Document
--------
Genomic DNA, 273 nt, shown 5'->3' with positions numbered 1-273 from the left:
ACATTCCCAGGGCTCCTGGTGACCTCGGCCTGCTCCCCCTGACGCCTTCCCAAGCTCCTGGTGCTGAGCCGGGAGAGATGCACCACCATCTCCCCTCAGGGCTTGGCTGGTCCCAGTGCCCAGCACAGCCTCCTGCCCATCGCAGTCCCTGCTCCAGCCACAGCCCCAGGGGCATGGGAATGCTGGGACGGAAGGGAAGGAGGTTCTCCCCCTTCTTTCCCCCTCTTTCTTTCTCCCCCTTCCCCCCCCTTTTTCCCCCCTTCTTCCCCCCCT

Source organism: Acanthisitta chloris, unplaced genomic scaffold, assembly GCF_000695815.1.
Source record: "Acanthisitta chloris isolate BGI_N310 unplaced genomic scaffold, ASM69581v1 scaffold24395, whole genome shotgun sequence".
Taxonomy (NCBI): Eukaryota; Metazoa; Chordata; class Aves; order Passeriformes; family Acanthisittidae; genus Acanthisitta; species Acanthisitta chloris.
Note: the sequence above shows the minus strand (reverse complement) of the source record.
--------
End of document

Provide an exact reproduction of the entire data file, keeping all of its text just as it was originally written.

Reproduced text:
Genomic DNA, 273 nt, shown 5'->3' with positions numbered 1-273 from the left:
ACATTCCCAGGGCTCCTGGTGACCTCGGCCTGCTCCCCCTGACGCCTTCCCAAGCTCCTGGTGCTGAGCCGGGAGAGATGCACCACCATCTCCCCTCAGGGCTTGGCTGGTCCCAGTGCCCAGCACAGCCTCCTGCCCATCGCAGTCCCTGCTCCAGCCACAGCCCCAGGGGCATGGGAATGCTGGGACGGAAGGGAAGGAGGTTCTCCCCCTTCTTTCCCCCTCTTTCTTTCTCCCCCTTCCCCCCCCTTTTTCCCCCCTTCTTCCCCCCCT

Source organism: Acanthisitta chloris, unplaced genomic scaffold, assembly GCF_000695815.1.
Source record: "Acanthisitta chloris isolate BGI_N310 unplaced genomic scaffold, ASM69581v1 scaffold24395, whole genome shotgun sequence".
Taxonomy (NCBI): Eukaryota; Metazoa; Chordata; class Aves; order Passeriformes; family Acanthisittidae; genus Acanthisitta; species Acanthisitta chloris.
Note: the sequence above shows the minus strand (reverse complement) of the source record.